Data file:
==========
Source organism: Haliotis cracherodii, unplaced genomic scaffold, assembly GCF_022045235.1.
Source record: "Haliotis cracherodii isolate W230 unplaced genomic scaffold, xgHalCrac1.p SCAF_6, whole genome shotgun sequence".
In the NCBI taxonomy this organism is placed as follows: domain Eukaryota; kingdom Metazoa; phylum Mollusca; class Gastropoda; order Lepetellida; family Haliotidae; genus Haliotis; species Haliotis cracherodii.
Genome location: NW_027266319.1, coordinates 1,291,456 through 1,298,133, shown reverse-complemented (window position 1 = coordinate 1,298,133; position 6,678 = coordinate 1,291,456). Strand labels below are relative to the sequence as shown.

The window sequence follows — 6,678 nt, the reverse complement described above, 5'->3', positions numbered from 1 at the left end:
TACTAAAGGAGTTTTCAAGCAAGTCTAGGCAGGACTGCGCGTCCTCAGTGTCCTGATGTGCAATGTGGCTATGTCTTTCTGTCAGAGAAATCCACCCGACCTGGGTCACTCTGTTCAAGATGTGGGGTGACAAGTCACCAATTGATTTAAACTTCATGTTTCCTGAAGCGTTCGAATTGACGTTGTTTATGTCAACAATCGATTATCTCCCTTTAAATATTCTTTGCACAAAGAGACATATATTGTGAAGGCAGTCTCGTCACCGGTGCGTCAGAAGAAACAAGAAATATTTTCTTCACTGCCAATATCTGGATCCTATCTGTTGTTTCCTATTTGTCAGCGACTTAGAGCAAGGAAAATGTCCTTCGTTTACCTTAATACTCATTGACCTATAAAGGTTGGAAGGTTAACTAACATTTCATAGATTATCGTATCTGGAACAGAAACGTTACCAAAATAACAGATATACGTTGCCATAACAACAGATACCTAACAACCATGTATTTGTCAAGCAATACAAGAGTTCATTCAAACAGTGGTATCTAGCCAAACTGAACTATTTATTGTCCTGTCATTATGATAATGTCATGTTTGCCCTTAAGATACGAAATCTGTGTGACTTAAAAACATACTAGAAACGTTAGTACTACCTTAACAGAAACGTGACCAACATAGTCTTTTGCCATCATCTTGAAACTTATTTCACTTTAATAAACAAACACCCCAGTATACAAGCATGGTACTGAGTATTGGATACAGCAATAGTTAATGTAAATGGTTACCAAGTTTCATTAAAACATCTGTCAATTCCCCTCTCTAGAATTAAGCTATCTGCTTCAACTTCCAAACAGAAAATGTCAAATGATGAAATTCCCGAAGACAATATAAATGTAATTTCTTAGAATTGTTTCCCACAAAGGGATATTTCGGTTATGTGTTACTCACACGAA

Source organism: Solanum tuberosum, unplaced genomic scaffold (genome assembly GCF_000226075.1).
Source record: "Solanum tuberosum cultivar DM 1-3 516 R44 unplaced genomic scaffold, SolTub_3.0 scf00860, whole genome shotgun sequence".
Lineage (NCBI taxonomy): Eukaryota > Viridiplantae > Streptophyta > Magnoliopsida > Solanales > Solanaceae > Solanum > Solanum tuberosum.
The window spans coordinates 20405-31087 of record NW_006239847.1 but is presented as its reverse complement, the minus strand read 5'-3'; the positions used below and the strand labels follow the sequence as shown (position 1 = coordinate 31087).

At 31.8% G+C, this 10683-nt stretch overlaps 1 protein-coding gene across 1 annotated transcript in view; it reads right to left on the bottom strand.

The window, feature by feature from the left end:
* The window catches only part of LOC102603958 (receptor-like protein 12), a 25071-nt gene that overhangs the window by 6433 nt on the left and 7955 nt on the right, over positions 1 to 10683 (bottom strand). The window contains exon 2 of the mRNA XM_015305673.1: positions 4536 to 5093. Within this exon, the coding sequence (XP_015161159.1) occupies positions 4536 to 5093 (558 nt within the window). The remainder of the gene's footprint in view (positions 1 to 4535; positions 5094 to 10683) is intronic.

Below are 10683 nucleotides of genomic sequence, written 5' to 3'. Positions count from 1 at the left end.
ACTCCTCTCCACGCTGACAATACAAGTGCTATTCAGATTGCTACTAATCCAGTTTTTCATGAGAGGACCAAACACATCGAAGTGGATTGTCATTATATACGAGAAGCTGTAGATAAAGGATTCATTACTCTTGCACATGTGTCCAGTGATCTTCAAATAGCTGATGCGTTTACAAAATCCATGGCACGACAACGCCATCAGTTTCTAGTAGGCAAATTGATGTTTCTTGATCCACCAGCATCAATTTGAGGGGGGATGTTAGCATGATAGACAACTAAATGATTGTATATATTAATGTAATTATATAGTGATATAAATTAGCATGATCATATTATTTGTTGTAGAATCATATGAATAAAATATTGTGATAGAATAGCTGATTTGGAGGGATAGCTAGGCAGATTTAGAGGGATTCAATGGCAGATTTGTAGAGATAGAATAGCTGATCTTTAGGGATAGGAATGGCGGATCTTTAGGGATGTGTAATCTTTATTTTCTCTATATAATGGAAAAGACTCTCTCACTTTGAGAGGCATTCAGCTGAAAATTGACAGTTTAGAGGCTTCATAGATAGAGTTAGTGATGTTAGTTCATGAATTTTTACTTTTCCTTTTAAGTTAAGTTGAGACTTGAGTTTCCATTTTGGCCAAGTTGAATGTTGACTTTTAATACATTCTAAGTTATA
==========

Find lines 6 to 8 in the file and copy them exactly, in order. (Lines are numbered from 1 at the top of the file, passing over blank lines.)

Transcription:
TACTAAAGGAGTTTTCAAGCAAGTCTAGGCAGGACTGCGCGTCCTCAGTGTCCTGATGTGCAATGTGGCTATGTCTTTCTGTCAGAGAAATCCACCCGACCTGGGTCACTCTGTTCAAGATGTGGGGTGACAAGTCACCAATTGATTTAAACTTCATGTTTCCTGAAGCGTTCGAATTGACGTTGTTTATGTCAACAATCGATTATCTCCCTTTAAATATTCTTTGCACAAAGAGACATATATTGTGAAGGCAGTCTCGTCACCGGTGCGTCAGAAGAAACAAGAAATATTTTCTTCACTGCCAATATCTGGATCCTATCTGTTGTTTCCTATTTGTCAGCGACTTAGAGCAAGGAAAATGTCCTTCGTTTACCTTAATACTCATTGACCTATAAAGGTTGGAAGGTTAACTAACATTTCATAGATTATCGTATCTGGAACAGAAACGTTACCAAAATAACAGATATACGTTGCCATAACAACAGATACCTAACAACCATGTATTTGTCAAGCAATACAAGAGTTCATTCAAACAGTGGTATCTAGCCAAACTGAACTATTTATTGTCCTGTCATTATGATAATGTCATGTTTGCCCTTAAGATACGAAATCTGTGTGACTTAAAAACATACTAGAAACGTTAGTACTACCTTAACAGAAACGTGACCAACATAGTCTTTTGCCATCATCTTGAAACTTATTTCACTTTAATAAACAAACACCCCAGTATACAAGCATGGTACTGAGTATTGGATACAGCAATAGTTAATGTAAATGGTTACCAAGTTTCATTAAAACATCTGTCAATTCCCCTCTCTAGAATTAAGCTATCTGCTTCAACTTCCAAACAGAAAATGTCAAATGATGAAATTCCCGAAGACAATATAAATGTAATTTCTTAGAATTGTTTCCCACAAAGGGATATTTCGGTTATGTGTTACTCACACGAA

Source organism: Solanum tuberosum, unplaced genomic scaffold (genome assembly GCF_000226075.1).
Source record: "Solanum tuberosum cultivar DM 1-3 516 R44 unplaced genomic scaffold, SolTub_3.0 scf00860, whole genome shotgun sequence".